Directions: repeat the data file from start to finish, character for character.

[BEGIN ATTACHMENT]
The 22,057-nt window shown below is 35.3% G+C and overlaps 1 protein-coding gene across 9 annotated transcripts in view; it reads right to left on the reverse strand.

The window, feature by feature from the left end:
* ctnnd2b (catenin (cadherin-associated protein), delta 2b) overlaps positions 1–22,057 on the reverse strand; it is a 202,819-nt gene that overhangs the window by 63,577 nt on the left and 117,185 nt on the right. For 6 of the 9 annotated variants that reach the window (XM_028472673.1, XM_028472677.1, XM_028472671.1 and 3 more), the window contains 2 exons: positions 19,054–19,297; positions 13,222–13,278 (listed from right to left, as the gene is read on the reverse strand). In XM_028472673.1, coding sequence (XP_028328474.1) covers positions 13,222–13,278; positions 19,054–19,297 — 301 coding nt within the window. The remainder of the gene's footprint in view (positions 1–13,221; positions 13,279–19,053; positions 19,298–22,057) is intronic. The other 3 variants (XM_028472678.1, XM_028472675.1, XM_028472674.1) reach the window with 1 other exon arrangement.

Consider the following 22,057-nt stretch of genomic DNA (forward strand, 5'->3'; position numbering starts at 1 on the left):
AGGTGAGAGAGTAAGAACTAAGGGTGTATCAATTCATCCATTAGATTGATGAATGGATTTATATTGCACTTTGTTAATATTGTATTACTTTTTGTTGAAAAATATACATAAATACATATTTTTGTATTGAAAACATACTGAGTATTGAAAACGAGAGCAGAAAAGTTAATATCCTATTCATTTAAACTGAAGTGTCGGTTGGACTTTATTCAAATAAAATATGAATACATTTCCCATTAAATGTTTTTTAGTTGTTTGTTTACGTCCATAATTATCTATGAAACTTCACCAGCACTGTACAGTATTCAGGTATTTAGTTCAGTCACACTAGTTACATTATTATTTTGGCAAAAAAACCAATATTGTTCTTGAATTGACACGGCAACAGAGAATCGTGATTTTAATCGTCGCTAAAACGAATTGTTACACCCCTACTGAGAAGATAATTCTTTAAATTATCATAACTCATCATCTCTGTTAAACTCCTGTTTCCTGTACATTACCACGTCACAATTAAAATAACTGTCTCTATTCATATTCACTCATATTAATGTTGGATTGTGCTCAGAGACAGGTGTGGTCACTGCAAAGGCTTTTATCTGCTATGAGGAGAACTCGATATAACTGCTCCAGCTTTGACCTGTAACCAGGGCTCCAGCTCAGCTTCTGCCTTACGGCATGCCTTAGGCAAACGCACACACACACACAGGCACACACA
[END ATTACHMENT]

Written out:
The 22,057-nt window shown below is 35.3% G+C and overlaps 1 protein-coding gene across 9 annotated transcripts in view; it reads right to left on the reverse strand.

The window, feature by feature from the left end:
* ctnnd2b (catenin (cadherin-associated protein), delta 2b) overlaps positions 1–22,057 on the reverse strand; it is a 202,819-nt gene that overhangs the window by 63,577 nt on the left and 117,185 nt on the right. For 6 of the 9 annotated variants that reach the window (XM_028472673.1, XM_028472677.1, XM_028472671.1 and 3 more), the window contains 2 exons: positions 19,054–19,297; positions 13,222–13,278 (listed from right to left, as the gene is read on the reverse strand). In XM_028472673.1, coding sequence (XP_028328474.1) covers positions 13,222–13,278; positions 19,054–19,297 — 301 coding nt within the window. The remainder of the gene's footprint in view (positions 1–13,221; positions 13,279–19,053; positions 19,298–22,057) is intronic. The other 3 variants (XM_028472678.1, XM_028472675.1, XM_028472674.1) reach the window with 1 other exon arrangement.

Consider the following 22,057-nt stretch of genomic DNA (forward strand, 5'->3'; position numbering starts at 1 on the left):
AGGTGAGAGAGTAAGAACTAAGGGTGTATCAATTCATCCATTAGATTGATGAATGGATTTATATTGCACTTTGTTAATATTGTATTACTTTTTGTTGAAAAATATACATAAATACATATTTTTGTATTGAAAACATACTGAGTATTGAAAACGAGAGCAGAAAAGTTAATATCCTATTCATTTAAACTGAAGTGTCGGTTGGACTTTATTCAAATAAAATATGAATACATTTCCCATTAAATGTTTTTTAGTTGTTTGTTTACGTCCATAATTATCTATGAAACTTCACCAGCACTGTACAGTATTCAGGTATTTAGTTCAGTCACACTAGTTACATTATTATTTTGGCAAAAAAACCAATATTGTTCTTGAATTGACACGGCAACAGAGAATCGTGATTTTAATCGTCGCTAAAACGAATTGTTACACCCCTACTGAGAAGATAATTCTTTAAATTATCATAACTCATCATCTCTGTTAAACTCCTGTTTCCTGTACATTACCACGTCACAATTAAAATAACTGTCTCTATTCATATTCACTCATATTAATGTTGGATTGTGCTCAGAGACAGGTGTGGTCACTGCAAAGGCTTTTATCTGCTATGAGGAGAACTCGATATAACTGCTCCAGCTTTGACCTGTAACCAGGGCTCCAGCTCAGCTTCTGCCTTACGGCATGCCTTAGGCAAACGCACACACACACACAGGCACACACA